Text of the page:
#### Transcript Solubility and Complex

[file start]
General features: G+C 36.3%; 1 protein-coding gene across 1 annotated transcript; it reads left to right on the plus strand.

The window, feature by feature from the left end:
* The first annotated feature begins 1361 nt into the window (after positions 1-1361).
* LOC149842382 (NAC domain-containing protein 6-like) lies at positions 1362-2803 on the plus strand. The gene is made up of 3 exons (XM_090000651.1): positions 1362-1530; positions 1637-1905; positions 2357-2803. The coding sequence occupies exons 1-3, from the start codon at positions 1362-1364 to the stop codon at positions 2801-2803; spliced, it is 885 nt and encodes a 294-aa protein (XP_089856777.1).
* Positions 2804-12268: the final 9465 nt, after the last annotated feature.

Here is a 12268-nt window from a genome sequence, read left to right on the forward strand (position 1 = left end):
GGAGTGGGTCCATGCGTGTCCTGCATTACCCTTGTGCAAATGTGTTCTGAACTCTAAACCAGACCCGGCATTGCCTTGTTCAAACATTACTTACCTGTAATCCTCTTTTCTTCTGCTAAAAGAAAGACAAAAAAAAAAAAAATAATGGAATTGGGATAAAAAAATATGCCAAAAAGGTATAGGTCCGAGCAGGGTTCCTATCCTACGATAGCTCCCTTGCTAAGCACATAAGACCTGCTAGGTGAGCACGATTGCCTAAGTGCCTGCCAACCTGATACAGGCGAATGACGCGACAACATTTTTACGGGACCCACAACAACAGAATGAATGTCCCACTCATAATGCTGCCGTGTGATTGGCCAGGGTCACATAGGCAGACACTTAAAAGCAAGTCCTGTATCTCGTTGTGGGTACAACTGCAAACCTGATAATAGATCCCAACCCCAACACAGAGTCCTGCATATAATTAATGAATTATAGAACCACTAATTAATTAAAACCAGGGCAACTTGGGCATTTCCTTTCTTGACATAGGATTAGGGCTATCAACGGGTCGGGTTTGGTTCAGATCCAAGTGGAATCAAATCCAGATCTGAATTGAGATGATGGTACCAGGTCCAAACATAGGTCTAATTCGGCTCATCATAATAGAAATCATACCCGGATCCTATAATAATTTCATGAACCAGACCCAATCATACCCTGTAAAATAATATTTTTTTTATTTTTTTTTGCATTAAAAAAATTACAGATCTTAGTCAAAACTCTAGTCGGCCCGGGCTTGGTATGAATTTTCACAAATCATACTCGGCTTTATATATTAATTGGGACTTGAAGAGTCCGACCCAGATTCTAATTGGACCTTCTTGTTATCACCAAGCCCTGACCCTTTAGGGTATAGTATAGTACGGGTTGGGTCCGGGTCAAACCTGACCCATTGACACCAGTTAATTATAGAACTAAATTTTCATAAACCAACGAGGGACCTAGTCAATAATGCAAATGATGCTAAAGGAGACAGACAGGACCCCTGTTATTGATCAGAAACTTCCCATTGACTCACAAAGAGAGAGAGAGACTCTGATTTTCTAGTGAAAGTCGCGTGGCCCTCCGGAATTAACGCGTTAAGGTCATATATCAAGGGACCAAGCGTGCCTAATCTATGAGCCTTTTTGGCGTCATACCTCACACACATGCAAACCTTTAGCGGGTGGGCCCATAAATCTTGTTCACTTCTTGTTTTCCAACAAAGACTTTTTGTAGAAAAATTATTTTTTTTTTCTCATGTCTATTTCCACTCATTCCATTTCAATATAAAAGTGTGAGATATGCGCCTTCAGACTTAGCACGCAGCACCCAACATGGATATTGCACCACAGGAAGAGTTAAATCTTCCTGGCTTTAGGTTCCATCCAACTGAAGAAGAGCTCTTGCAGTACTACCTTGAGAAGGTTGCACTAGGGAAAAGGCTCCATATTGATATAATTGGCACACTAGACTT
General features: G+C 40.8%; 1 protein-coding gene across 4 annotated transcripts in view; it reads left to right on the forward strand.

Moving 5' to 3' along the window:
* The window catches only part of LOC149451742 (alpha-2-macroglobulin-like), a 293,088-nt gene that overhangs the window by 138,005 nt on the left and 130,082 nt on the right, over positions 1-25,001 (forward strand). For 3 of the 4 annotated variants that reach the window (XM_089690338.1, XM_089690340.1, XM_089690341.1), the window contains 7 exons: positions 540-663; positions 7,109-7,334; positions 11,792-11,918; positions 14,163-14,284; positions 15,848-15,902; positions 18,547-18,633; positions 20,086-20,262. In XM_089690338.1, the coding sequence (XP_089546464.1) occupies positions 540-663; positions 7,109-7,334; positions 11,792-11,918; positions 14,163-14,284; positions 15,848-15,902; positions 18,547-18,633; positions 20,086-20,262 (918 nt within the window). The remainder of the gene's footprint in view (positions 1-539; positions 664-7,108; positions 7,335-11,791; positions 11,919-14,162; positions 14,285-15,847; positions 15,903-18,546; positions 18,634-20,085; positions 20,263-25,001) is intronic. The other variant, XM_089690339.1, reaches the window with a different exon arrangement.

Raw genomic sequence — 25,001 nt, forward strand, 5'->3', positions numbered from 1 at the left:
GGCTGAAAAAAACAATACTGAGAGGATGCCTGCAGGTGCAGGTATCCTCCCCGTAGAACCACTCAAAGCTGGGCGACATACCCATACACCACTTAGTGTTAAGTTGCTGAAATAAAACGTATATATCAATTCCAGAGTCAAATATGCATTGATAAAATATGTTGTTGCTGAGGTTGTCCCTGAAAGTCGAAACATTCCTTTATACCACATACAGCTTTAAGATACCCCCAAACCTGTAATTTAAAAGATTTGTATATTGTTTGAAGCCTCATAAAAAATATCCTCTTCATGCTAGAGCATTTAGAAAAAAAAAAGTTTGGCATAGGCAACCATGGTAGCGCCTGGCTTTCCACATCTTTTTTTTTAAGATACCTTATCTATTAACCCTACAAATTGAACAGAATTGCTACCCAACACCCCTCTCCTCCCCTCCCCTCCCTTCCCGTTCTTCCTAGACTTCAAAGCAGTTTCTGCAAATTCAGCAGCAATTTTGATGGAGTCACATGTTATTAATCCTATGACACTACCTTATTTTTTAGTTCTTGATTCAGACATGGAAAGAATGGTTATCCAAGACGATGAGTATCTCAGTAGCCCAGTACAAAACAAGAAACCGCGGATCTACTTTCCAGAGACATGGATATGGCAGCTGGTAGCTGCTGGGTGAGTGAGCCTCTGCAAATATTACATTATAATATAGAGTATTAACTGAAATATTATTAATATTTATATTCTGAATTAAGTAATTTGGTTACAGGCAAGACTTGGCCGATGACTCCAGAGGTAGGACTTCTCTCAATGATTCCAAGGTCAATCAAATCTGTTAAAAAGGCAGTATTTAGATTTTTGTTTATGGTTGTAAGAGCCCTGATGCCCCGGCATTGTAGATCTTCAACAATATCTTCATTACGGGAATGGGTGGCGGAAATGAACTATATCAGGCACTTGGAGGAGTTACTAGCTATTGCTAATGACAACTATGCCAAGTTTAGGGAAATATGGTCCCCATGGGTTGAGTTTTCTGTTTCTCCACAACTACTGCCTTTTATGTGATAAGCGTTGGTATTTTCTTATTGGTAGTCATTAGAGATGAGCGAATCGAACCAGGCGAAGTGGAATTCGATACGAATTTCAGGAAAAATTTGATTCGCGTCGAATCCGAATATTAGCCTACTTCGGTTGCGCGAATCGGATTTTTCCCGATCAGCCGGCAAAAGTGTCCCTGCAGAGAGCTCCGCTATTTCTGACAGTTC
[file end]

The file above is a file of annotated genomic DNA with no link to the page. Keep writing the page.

Solubility and Complex-ion Equilibria Solubility Equilibria Many natural processes depend on the precipitation or dissolving of a slightly soluble salt. – Equilibrium constants of slightly soluble, or nearly insoluble, ionic compounds can be used to answer questions regarding solubility and precipitation. 2 The Solubility Product Constant When an excess of a slightly soluble ionic compound is mixed with water, an equilibrium is established between the solid and the ions in the saturated solution. – For the salt calcium oxalate, CaC2O4, you have the following equilibrium. 3 The Solubility Product Constant When an excess of a slightly soluble ionic compound is mixed with water, an equilibrium is established between the solid and the ions in the saturated solution. – The equilibrium constant for this process is called the solubility product constant. 4 The Solubility Product Constant In general, the solubility product constant is the equilibrium constant for the solubility equilibrium of a slightly soluble (or nearly insoluble) ionic compound. 5 The Solubility Product Constant In general, the solubility product constant is the equilibrium constant for the solubility equilibrium of a slightly soluble (or nearly insoluble) ionic compound. 6 The Solubility Product Constant In general, the solubility product constant is the equilibrium constant for the solubility equilibrium of a slightly soluble (or nearly insoluble) ionic compound. 7 Calculating Ksp from the Solubility A 1.0-L sample of a saturated calcium oxalate solution, CaC2O4, contains 0.0061-g of the salt at 25°C. Calculate the Ksp for this salt at 25°C. 8 Calculating Ksp from the Solubility A 1.0-L sample of a saturated calcium oxalate solution, CaC2O4, contains 0.0061-g of the salt at 25°C. Calculate the Ksp for this salt at 25°C. 9 Calculating Ksp from the Solubility A 1.0-L sample of a saturated calcium oxalate solution, CaC2O4, contains 0.0061-g of the salt at 25°C. Calculate the Ksp for this salt at 25°C. – You can now substitute into the equilibriumconstant expression. 2 2 K sp [Ca ][C2O 4 ] 5 5 K sp (4.8 10 )(4.8 10 ) K sp 2.3 10 9 10 Calculating Ksp from the Solubility A 1.0-L sample of a saturated calcium oxalate solution, CaC2O4, contains 0.0061-g of the salt at 25°C. Calculate the Ksp for this salt at 25°C. – Note that in this example, you find that 1.2 x 10-3 mol of the solid dissolves to give 1.2 x 103 mol Pb2+ and 2 x (1.2 x 10-3) mol of I-. 11 Calculating Ksp from the Solubility By experiment, it is found that 1.2 x 10-3 mol of lead(II) iodide, PbI2, dissolves in 1.0 L of water at 25°C. What is the Ksp at this temperature? Starting Change Equilibrium 12 Calculating Ksp from the Solubility By experiment, it is found that 1.2 x 10-3 mol of lead(II) iodide, PbI2, dissolves in 1.0 L of water at 25°C. What is the Ksp at this temperature? 13 Calculating Ksp from the Solubility By experiment, it is found that 1.2 x 10-3 mol of lead(II) iodide, PbI2, dissolves in 1.0 L of water at 25°C. What is the Ksp at this temperature? 14 Calculating the Solubility from Ksp The mineral fluorite is calcium fluoride, CaF2. Calculate the solubility (in grams per liter) of calcium fluoride in water from the Ksp (3.4 x 10-11) – Let x be the molar solubility of CaF2. Starting Change Equilibrium 15 Calculating the Solubility from Ksp The mineral fluorite is calcium fluoride, CaF2. Calculate the solubility (in grams per liter) of calcium fluoride in water from the Ksp (3.4 x 10-11) – You substitute into the equilibrium-constant equation 16 Calculating the Solubility from Ksp The mineral fluorite is calcium fluoride, CaF2. Calculate the solubility (in grams per liter) of calcium fluoride in water from the Ksp (3.4 x 10-11) – You now solve for x. 17 Calculating the Solubility from Ksp The mineral fluorite is calcium fluoride, CaF2. Calculate the solubility (in grams per liter) of calcium fluoride in water from the Ksp (3.4 x 10-11) – Convert to g/L (CaF2 78.1 g/mol). 18 Solubility and the Common-Ion Effect In this section we will look at calculating solubilities in the presence of other ions. 19 Solubility and the Common-Ion Effect In this section we will look at calculating solubilities in the presence of other ions. – For example, suppose you wish to know the solubility of calcium oxalate in a solution of calcium chloride. 20 A Problem To Consider What is the molar solubility of calcium oxalate in 0.15 M calcium chloride? The Ksp for calcium oxalate is 2.3 x 10-9. Starting Change Equilibrium 21 A Problem To Consider What is the molar solubility of calcium oxalate in 0.15 M calcium chloride? The Ksp for calcium oxalate is 2.3 x 10-9. 22 A Problem To Consider What is the molar solubility of calcium oxalate in 0.15 M calcium chloride? The Ksp for calcium oxalate is 2.3 x 10-9. – Now rearrange this equation to give 23 A Problem To Consider What is the molar solubility of calcium oxalate in 0.15 M calcium chloride? The Ksp for calcium oxalate is 2.3 x 10-9. – Now rearrange this equation to give 24 A Problem To Consider What is the molar solubility of calcium oxalate in 0.15 M calcium chloride? The Ksp for calcium oxalate is 2.3 x 10-9. 25 Precipitation Calculations Precipitation is merely another way of looking at solubility equilibrium. – Rather than considering how much of a substance will dissolve, we ask: Will precipitation occur for a given starting ion concentration? 26 Criteria for Precipitation To determine whether an equilibrium system will go in the forward or reverse direction requires that we evaluate the reaction quotient, Qc. 27 Criteria for Precipitation To determine whether an equilibrium system will go in the forward or reverse direction requires that we evaluate the reaction quotient, Qc. – Consider the following equilibrium. H2O 28 Criteria for Precipitation To determine whether an equilibrium system will go in the forward or reverse direction requires that we evaluate the reaction quotient, Qc. – The Qc expression is 29 Criteria for Precipitation To determine whether an equilibrium system will go in the forward or reverse direction requires that we evaluate the reaction quotient, Qc. 30 Predicting Whether Precipitation Will Occur The concentration of calcium ion in blood plasma is 0.0025 M. If the concentration of oxalate ion is 1.0 x 10-7 M, do you expect calcium oxalate to precipitate? Ksp for calcium oxalate is 2.3 x 10-9. 31 Predicting Whether Precipitation Will Occur The concentration of calcium ion in blood plasma is 0.0025 M. If the concentration of oxalate ion is 1.0 x 10-7 M, do you expect calcium oxalate to precipitate? Ksp for calcium oxalate is 2.3 x 10-9. 32 Fractional Precipitation Fractional precipitation is the technique of separating two or more ions from a solution by adding a reactant that precipitates first one ion, then another, and so forth. 33 Fractional Precipitation Fractional precipitation is the technique of separating two or more ions from a solution by adding a reactant that precipitates first one ion, then another, and so forth. 34 Effect of pH on Solubility Sometimes it is necessary to account for other reactions aqueous ions might undergo. – For example, if the anion is the conjugate base of a weak acid, it will react with H3O+. 35 Effect of pH on Solubility – Consider the following equilibrium. – Because the oxalate ion is conjugate to a weak acid (HC2O4-), it will react with H3O+. 36 Effect of pH on Solubility – According to Le Chatelier’s principle, as C2O42- ion is removed by the reaction with H3O+, more calcium oxalate dissolves. 37 Separation of Metal Ions by Sulfide Precipitation Many metal sulfides are insoluble in water but dissolve in acidic solution. 38 Complex-Ion Equilibria Many metal ions, especially transition metals, form coordinate covalent bonds with molecules or anions having a lone pair of electrons. 39 Complex-Ion Equilibria – For example, the silver ion, Ag+, can react with ammonia to form the Ag(NH3)2+ ion. 40 Complex-Ion Equilibria A complex ion is an ion formed from a metal ion with a Lewis base attached to it by a coordinate covalent bond. 41 Complex-Ion Formation The aqueous silver ion forms a complex ion with ammonia in steps. Ag (aq ) NH 3 (aq) Ag( NH 3 ) (aq ) NH 3 (aq) Ag( NH 3 ) (aq ) Ag( NH 3 )2 (aq ) 42 Complex-Ion Formation The formation constant, Kf, is the equilibrium constant for the formation of a complex ion from the aqueous metal ion and the ligands. – The value of Kf for Ag(NH)2+ is 1.7 x 107. 43 Complex-Ion Formation – A large Kf value means that the complex ion is quite stable. 44 Complex-Ion Formation The dissociation constant, Kd, is the reciprocal, or inverse, value of Kf. – The equation for the dissociation of Ag(NH3)2+ is – The equilibrium constant equation is 45 Equilibrium Calculations with Kf What is the concentration of Ag+(aq) ion in 0.010 M AgNO3 that is also 1.00 M NH3? The Kf for Ag(NH3)2+ is 1.7 x 107. AgNO3 (aq) - - Ag (aq) NO3 (aq) 0.010 mol 46 Equilibrium Calculations with Kf What is the concentration of Ag+(aq) ion in 0.010 M AgNO3 that is also 1.00 M NH3? The Kf for Ag(NH3)2+ is 1.7 x 107. 47 Equilibrium Calculations with Kf What is the concentration of Ag+(aq) ion in 0.010 M AgNO3 that is also 1.00 M NH3? The Kf for Ag(NH3)2+ is 1.7 x 107. – The following table summarizes. Ag( NH 3 )2 (aq ) Ag (aq ) 2NH 3 (aq) Starting Change Equilibrium 48 Equilibrium Calculations with Kf What is the concentration of Ag+(aq) ion in 0.010 M AgNO3 that is also 1.00 M NH3? The Kf for Ag(NH3)2+ is 1.7 x 107. – The dissociation constant equation is: 49 Equilibrium Calculations with Kf – Substituting into this equation gives: – If we assume x is small compared with 0.010 and 0.98, then 50 Equilibrium Calculations with Kf 51 Amphoteric Hydroxides An amphoteric hydroxide is a metal hydroxide that reacts with both acids and bases. 52 Amphoteric Hydroxides An amphoteric hydroxide is a metal hydroxide that reacts with both acids and bases. 53 Amphoteric Hydroxides – When a strong base is slowly added to a solution of ZnCl2, a white precipitate of Zn(OH)2 first forms. Zn 2 (aq) 2OH (aq) Zn(OH )2 (s) 54 Qualitative Analysis Qualitative analysis involves the determination of the identity of substances present in a mixture. 55 Figure 18.8 Operational Skills Writing solubility product expressions Calculating Ksp from the solubility, or vice versa. Calculating the solubility of a slightly soluble salt in a solution of a common ion. Predicting whether precipitation will occur Determining the qualitative effect of pH on solubility Calculating the concentration of a metal ion in equilibrium with a complex ion Predicting whether a precipitate will form in the presence of the complex ion Calculating the solubility of a slightly soluble ionic compound in a solution of the complex ion 57 Figure 18.7: After more NaOH is added, the precipitate dissolves by forming the hydroxo complex Zn(OH)42Photo courtesy of James Scherer. Return to slide 55 58